I have to admit that this drug is a lot more sensitive than any other drug I have been on. After opening which I have to note the date on the bottle, if the contents are not taken in a certain amount of time, it must be properly discarded (by bringing it to the pharmacy for them to dispose of) and I have to keep the anti-moisture packet inside the bottle at all times. I have to admit that the bottle itself from a packaging standpoint is really adorable because it is so tiny and square!!
Otherwise, I have been really absorbed in my class this semester. It is so interesting because it examines the intersections of art pieces that were created during the period of the discovery of the New World and how items from the new world found their way into paintings and other art forms that were either brought back to Europe or were created in Europe. This is a point of view that is not often examined in the art history world. I am really glad that I decided to take this class at this time. Bonus – it is being taught by my thesis advisor!
I have also updated my YACC profile which was wildly out of date, the link for the updated profile can be found here: http://www.youngadultcancer.ca/story/samantha-wexler/ so far I have received some really good feedback from the update, so that makes me very happy.
Whenever scan time rolls around, all of the familiar feelings of anxiety and stress pop up. I am the type of person who likes to do well on exams and tests, but this is not the type of test that one can study for, nor is it the type of evaluation where if I do poorly, I can request a do-over. Whatever happens, good or bad; I am stuck with the results until the next scan. That is not to say that things can not change in between scans, I just will not know until the next scan. The one thing that I have learned in the past seven years is that everything is constantly changing, nothing is permanent – even if it seems dire in the moment.
I recently had a scan to see how the TACE procedure I had in November did. Overall, the results of the TACE were quite positive. The tumour that was the most concerning shrunk a bit, some grew slightly and others were stable (!)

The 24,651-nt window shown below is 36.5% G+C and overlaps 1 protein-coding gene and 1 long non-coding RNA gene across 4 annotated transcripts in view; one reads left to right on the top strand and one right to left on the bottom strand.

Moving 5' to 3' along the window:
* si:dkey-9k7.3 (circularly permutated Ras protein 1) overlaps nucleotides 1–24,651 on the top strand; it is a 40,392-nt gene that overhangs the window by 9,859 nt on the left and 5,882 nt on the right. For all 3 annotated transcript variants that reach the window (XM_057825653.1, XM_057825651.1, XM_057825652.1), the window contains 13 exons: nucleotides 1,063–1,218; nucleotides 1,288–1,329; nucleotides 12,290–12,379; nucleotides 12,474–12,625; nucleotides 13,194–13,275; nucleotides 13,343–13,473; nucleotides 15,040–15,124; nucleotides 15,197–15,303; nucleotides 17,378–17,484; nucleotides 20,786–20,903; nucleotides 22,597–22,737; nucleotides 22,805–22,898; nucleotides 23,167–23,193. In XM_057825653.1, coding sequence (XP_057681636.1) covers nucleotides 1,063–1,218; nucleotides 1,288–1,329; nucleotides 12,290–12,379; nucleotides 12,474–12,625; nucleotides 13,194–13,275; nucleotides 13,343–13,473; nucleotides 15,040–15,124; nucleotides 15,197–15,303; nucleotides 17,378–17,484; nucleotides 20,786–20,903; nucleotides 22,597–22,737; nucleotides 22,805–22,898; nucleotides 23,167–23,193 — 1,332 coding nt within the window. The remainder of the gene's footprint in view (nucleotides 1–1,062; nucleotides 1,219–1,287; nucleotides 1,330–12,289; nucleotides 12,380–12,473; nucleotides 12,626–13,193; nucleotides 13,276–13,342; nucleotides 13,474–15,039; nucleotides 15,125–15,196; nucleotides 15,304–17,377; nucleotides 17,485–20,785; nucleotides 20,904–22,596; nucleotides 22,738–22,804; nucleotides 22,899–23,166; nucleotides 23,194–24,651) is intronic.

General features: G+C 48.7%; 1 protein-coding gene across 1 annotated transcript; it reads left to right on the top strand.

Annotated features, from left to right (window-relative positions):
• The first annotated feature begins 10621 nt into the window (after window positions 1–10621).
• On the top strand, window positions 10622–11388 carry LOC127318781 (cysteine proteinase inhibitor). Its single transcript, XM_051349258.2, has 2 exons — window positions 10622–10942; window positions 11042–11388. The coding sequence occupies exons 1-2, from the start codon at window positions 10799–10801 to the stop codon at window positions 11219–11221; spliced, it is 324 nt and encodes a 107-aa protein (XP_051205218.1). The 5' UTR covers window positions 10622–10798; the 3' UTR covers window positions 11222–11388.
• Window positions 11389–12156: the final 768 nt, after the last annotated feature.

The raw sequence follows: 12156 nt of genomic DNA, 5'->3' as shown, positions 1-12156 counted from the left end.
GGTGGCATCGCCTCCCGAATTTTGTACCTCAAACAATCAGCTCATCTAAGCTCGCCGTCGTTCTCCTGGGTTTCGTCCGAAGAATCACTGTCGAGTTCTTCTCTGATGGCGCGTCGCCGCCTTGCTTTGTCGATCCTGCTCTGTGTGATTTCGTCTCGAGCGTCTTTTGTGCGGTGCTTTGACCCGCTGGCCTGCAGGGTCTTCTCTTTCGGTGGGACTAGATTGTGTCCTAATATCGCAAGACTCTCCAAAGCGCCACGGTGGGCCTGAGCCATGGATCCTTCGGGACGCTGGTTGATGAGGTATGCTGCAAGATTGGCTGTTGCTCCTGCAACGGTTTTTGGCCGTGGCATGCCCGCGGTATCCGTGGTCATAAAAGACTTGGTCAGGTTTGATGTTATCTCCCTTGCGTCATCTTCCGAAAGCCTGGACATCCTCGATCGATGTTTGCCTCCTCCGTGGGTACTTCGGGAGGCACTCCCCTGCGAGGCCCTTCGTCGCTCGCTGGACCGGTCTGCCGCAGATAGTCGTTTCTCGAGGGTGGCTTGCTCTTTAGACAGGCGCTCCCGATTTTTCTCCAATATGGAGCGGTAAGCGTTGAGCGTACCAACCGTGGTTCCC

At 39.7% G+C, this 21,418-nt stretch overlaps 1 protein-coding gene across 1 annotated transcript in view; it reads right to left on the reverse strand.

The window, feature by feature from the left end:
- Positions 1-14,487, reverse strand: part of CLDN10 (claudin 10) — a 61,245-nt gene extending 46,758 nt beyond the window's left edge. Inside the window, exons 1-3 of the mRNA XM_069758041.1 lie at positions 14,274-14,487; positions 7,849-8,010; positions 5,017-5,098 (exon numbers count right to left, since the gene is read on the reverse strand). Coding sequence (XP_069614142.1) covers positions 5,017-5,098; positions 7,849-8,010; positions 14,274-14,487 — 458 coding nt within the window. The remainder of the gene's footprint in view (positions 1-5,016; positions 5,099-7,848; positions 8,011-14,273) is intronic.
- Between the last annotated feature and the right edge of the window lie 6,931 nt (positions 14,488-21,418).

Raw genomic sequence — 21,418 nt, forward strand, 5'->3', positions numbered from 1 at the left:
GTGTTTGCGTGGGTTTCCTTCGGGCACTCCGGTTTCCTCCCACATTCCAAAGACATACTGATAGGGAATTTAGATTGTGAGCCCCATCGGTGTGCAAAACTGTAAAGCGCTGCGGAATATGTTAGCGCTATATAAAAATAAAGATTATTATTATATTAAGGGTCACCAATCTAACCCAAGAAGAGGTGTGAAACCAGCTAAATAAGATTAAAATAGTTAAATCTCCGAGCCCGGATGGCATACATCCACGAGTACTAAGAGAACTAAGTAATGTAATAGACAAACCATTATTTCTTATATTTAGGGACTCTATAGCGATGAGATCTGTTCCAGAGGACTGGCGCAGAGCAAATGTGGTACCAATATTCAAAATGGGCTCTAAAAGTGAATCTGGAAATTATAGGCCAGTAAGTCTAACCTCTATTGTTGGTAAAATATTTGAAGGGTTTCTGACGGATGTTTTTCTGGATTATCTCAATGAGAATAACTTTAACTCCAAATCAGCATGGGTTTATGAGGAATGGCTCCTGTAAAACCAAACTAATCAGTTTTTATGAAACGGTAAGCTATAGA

However, tumours in parts outside of the liver have grown in size and a couple of new ones appeared which means that now we have to get them under control. In light of this, my oncologist spoke to my husband and I about a couple of options: either go up to 1000mg of Gleevec (which I have never heard anyone do because 800 is already very high) or switch treatments to the third line drug that is approved in Canada called Stivarga. His leaning was towards changing for the time being – so that is what I will be doing in the near future. I am not entirely sure what day, but soon.
It is confusing when getting a mixed bag of results, on one hand I am happy the TACE worked, but on the other hand I feel frustrated about the progression seen in other parts. It sort of left me feeling discombobulated for the better part of the weekend. Not because I am pessimistic, quite the opposite, just because I would like to have had some good news without the added “but…”
The side effects for this drug have been described as unfriendly, but somehow I feel better, perhaps even cautiously optimistic, about this drug than I did about Sutent; which I took in the summertime. Luckily, I have a very good team who have encouraged me to contact them should I have/feel anything concerning. I feel so protected and supported by everyone on my medical team.
In the fall, I started to change how I approached my thinking about living with gist. I had read a comment left on the Stupid Cancer FB page that completely made sense to me, about how cancer cells have forgotten how to behave properly and if you talk to them and tell them that help is on the way you approach your body with love and compassion rather than as a war zone. So, now I am more mindful about how I think, how I talk to myself and when I take my medication I tell my cells that the help they need is on the way. It is funny, but I feel more at peace with myself than I did when I was trying to do battle from within. Now, I can see the benefits of this type of thinking, I will make even more of an effort to be more mindful of my thoughts and talk to my cells more about how to behave to let them know that I am here to help and send them help.